The Impact of Global Financial Crises on the Family in Taiwan

The Impact of Global Financial Crises on the Family in Taiwan

Lih-Rong Wang (National Taiwan University, Taiwan) and Fen-ling Chen (National Taipei University, Taiwan)
DOI: 10.4018/978-1-4666-5031-2.ch003


Family plays an unusually important role in Taiwanese society, and this chapter analyzes the consequences of global financial crises on the family in Taiwan. With its export-oriented economy, Taiwan is vulnerable to global vacillations. In the periods from 1997 to 2004 and from 2008 to the 2009, Taiwan experienced mass unemployment and family suffering. This chapter deals with the effects of the economic recession on family finances and family attitudes involved. The study shows how the anxiety affected the willingness of people to have children and/or support their parents. Furthermore, the victims of financial crises had a greater awareness of the necessity of providing intergenerational support, but they also wanted to have fewer children. The data clearly presents that economic hardship changes the traditional generational contract as well.
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Taiwan’s economy has been strong in recent decades. Since the 1960s, Taiwan has developed labor-intensive export-orientated industries. In the 1970s, transnational corporations transferred production processes of electronic industries to Taiwan. Taiwan became a home to the OEMs (original equipment manufacturers) of many famous companies in developed countries (Tuan, 1992, p. 55). In the 1990s, a buyer-driven global commodity chain was established: companies in Taiwan receive orders for merchandise from developed countries, which subcontract to China or other countries in Southeast Asia. The merchandise was then shipped to the developed countries directly (Gereffi, 1999). After four decades of development, Taiwan achieved the position of an important economic entity: in 2004, it was the third-highest foreign reserve country and received the fourth-highest ranking in competitive performance.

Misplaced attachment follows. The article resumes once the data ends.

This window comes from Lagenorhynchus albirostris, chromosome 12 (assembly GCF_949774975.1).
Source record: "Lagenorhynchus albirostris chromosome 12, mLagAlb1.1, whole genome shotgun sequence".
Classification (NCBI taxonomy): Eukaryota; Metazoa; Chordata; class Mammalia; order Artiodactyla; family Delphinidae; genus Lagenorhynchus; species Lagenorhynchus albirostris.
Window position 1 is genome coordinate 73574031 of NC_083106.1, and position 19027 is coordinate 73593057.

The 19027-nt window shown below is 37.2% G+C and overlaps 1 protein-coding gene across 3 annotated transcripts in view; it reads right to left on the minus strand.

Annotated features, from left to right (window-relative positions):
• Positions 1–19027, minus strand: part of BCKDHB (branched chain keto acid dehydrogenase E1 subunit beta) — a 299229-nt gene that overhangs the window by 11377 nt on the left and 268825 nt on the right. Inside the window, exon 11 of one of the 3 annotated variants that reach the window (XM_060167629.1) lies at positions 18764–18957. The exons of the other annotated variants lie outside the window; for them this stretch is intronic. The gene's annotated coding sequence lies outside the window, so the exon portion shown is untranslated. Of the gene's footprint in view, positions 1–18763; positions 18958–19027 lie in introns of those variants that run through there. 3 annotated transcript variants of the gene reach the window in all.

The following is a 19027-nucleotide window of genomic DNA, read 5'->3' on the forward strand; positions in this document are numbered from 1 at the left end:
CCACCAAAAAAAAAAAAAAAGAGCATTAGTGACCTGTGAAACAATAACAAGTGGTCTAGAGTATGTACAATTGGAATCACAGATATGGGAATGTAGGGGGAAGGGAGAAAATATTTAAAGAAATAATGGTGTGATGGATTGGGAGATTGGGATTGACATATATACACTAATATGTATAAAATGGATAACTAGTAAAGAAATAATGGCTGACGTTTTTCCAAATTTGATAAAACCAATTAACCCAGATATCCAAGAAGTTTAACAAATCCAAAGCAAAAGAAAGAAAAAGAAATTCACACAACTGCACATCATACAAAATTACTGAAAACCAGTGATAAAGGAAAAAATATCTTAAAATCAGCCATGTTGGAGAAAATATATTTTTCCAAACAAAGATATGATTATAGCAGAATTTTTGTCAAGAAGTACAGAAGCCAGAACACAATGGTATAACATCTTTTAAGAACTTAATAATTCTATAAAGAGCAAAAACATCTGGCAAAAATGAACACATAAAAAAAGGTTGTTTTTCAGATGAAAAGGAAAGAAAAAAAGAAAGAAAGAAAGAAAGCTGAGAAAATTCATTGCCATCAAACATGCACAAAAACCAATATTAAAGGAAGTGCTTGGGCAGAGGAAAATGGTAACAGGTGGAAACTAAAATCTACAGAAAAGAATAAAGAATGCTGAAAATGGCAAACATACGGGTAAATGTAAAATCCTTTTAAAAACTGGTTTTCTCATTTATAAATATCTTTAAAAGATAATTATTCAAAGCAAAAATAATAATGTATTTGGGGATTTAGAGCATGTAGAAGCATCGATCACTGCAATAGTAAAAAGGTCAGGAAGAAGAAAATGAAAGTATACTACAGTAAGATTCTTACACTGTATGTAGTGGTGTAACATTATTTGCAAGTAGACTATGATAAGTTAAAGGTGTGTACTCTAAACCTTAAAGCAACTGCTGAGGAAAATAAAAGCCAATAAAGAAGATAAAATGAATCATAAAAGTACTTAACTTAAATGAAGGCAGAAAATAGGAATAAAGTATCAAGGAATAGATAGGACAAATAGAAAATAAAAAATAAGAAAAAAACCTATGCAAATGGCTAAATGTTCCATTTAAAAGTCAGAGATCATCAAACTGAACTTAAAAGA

Taiwan’s economic growth was not affected a lot by the economic crisis of 1998 but the massive earthquake of 21st September, 1999 in Jiji, Nantou County, had a huge impact on the society and also economic growth. The death toll was about 2500 people and more than 100.000 people lost their homes. The economic growth rate was -2.17%. This case demonstrates well that a natural disaster can be a big role in influencing the economic development of the society, far more than external shocks created by regional or global economic crises or fluctuations. Meanwhile, in the first and second quarters of 2008, Taiwan’s economic growth rate maintained its strengths with the economic growth rate staying between 4% to 6%. However, from the third and fourth quarters 2008, Taiwan could not escape from the impacts of global financial tsunami. Serious negative growth reached to -8.41% in the fourth quarter and -1.05% in the third quarter. In fact, things got even worse in the first quarter of 2009, and the negative economic growth rate reached the peak, -10.13%. And fortunately, during the second quarter of 2009, Taiwanese economy started to improve with the economic growth of -7.54%. (see Table 1)

Table 1.
GNP per capita/economic growth rate (1998- June 2009) (US$)
YearEconomic Growth Rate (%)Average GNPGNP per Capita
20054.1616, 11314,075
20080.0617, 54215,153
  Q1    6.25    4,705    4,137
  Q2    4.56    4,372    3,766
  Q3    -1.05    4,444    3,824
  Q4    -8.61    4,021    3,426
2009(f)-4.0416, 28013,974
  Q1 (r)    -10,13    4, 061    3,510
  Q2 (p)    -7.54    3,871    3,314

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